Remarks by Under Secretary Brian Nelson at the Meeting of the President’s Interagency Task Force to Monitor and Combat Trafficking in Persons

As Prepared for Delivery

Thank you, Secretary Blinken. It’s an honor to discuss Treasury’s work to combat human trafficking.

Human trafficking poses a grave threat to the rule of law and endangers the safety and security of people in the United States and around the world. It’s a set of activities that is as abhorrent as it is prevalent—lurking just below the surface of our societies, preying on vulnerable populations, infiltrating critical supply chains and industries, and hiding in the shadows of the U.S. and international financial systems.

Beyond its enormous human costs, human trafficking is estimated to be one of the world’s most profitable criminal enterprises. Last year, the Treasury Department identified money laundering linked to human trafficking as among the most significant illicit finance threats facing the United States.

It is precisely by pursuing these profits—following the money—that we can combat these crimes, disrupt illicit networks, and seek justice for victims of trafficking.

In support of the National Action Plan, Treasury will continue to leverage all its tools and authorities to counter those engaged in human trafficking. With each action, we send a powerful and unequivocal message that the United States will not tolerate the exploitation of human beings.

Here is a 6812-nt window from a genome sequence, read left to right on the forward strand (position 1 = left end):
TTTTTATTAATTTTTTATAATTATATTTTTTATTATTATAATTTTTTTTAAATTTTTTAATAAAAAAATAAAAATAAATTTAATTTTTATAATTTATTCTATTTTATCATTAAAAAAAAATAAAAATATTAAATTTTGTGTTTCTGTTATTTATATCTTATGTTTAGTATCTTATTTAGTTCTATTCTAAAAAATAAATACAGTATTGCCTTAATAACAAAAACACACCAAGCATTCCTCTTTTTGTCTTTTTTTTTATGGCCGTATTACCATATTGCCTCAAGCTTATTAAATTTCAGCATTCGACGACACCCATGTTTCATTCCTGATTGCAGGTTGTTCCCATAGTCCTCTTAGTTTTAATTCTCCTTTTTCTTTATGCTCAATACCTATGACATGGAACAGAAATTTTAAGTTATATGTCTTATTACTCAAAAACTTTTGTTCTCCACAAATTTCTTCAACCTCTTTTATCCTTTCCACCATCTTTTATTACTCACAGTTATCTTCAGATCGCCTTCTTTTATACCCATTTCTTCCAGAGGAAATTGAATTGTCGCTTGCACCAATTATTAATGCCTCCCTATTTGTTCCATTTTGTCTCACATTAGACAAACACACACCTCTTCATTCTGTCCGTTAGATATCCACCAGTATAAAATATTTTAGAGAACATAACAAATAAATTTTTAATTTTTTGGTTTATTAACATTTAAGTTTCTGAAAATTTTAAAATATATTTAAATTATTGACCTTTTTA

This work starts by closing the financial loopholes in the United States’s anti-money laundering/countering the financing of terrorism framework that human traffickers and criminal networks use to launder, move, or stash their illicit proceeds.

For example, we’re working diligently to implement the Corporate Transparency Act (CTA), which will bring greater transparency to company ownership and make it harder for illicit actors like human traffickers to exploit shell and front companies to launder ill-gotten gains. These efforts will help prevent human traffickers and other criminals from seeking impunity through financial anonymity.

Treasury is also working closely with the private sector to combat human trafficking. Treasury’s Financial Crimes Enforcement Network, or FinCEN, published advisories in 2014 and 2020 highlighting for U.S. financial institutions—large and small—the critical role they can play in identifying and reporting transactions related to these illicit activities.

Human trafficking also remains a focus of Treasury’s engagement with foreign partners. This issue has featured, in particular, in Treasury’s work with counterparts in Mexico, as we’ve made joint strides in pursuing human traffickers by blocking their accounts and targeting their illicit financial networks.

Treasury is playing a leading role in shaping the global financial fight against human trafficking, including at international forums like the Financial Action Task Force (FATF) and the Egmont Group of Financial Intelligence Units (Egmont Group). We continue to raise awareness about these issues, enhance global standards to combat illicit finance, and exchange information to identify and disrupt networks.

We are focused on delivering justice and accountability to human traffickers and their networks. Treasury will continue to work closely with our law enforcement colleagues, and we are prepared to impose dire financial consequences on those responsible for these injustices, including by freezing their assets and cutting off their access to the U.S. financial system. We are committed to using, where relevant and appropriate, sanctions authorities to designate perpetrators of human trafficking, including forced labor.

Through these efforts, we’re preventing human traffickers from misusing the financial system, we’re partnering with the private sector and the international community, and we’re pursuing those responsible for these egregious crimes.

We look forward to deepening our work with you all on this important issue.

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